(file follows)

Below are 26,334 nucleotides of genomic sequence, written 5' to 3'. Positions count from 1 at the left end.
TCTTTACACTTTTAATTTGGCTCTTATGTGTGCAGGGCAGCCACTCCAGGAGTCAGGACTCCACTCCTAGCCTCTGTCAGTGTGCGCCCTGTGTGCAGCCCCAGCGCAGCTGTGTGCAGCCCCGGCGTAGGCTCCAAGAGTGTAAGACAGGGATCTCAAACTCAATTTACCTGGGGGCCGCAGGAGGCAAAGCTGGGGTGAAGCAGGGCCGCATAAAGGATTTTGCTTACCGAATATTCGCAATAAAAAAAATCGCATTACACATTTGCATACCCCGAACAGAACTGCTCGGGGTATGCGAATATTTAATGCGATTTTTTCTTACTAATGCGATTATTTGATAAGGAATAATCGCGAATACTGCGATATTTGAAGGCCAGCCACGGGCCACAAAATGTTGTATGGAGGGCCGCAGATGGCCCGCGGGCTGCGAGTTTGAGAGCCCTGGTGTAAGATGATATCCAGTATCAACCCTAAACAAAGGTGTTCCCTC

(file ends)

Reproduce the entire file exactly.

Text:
Below are 26,334 nucleotides of genomic sequence, written 5' to 3'. Positions count from 1 at the left end.
TCTTTACACTTTTAATTTGGCTCTTATGTGTGCAGGGCAGCCACTCCAGGAGTCAGGACTCCACTCCTAGCCTCTGTCAGTGTGCGCCCTGTGTGCAGCCCCAGCGCAGCTGTGTGCAGCCCCGGCGTAGGCTCCAAGAGTGTAAGACAGGGATCTCAAACTCAATTTACCTGGGGGCCGCAGGAGGCAAAGCTGGGGTGAAGCAGGGCCGCATAAAGGATTTTGCTTACCGAATATTCGCAATAAAAAAAATCGCATTACACATTTGCATACCCCGAACAGAACTGCTCGGGGTATGCGAATATTTAATGCGATTTTTTCTTACTAATGCGATTATTTGATAAGGAATAATCGCGAATACTGCGATATTTGAAGGCCAGCCACGGGCCACAAAATGTTGTATGGAGGGCCGCAGATGGCCCGCGGGCTGCGAGTTTGAGAGCCCTGGTGTAAGATGATATCCAGTATCAACCCTAAACAAAGGTGTTCCCTC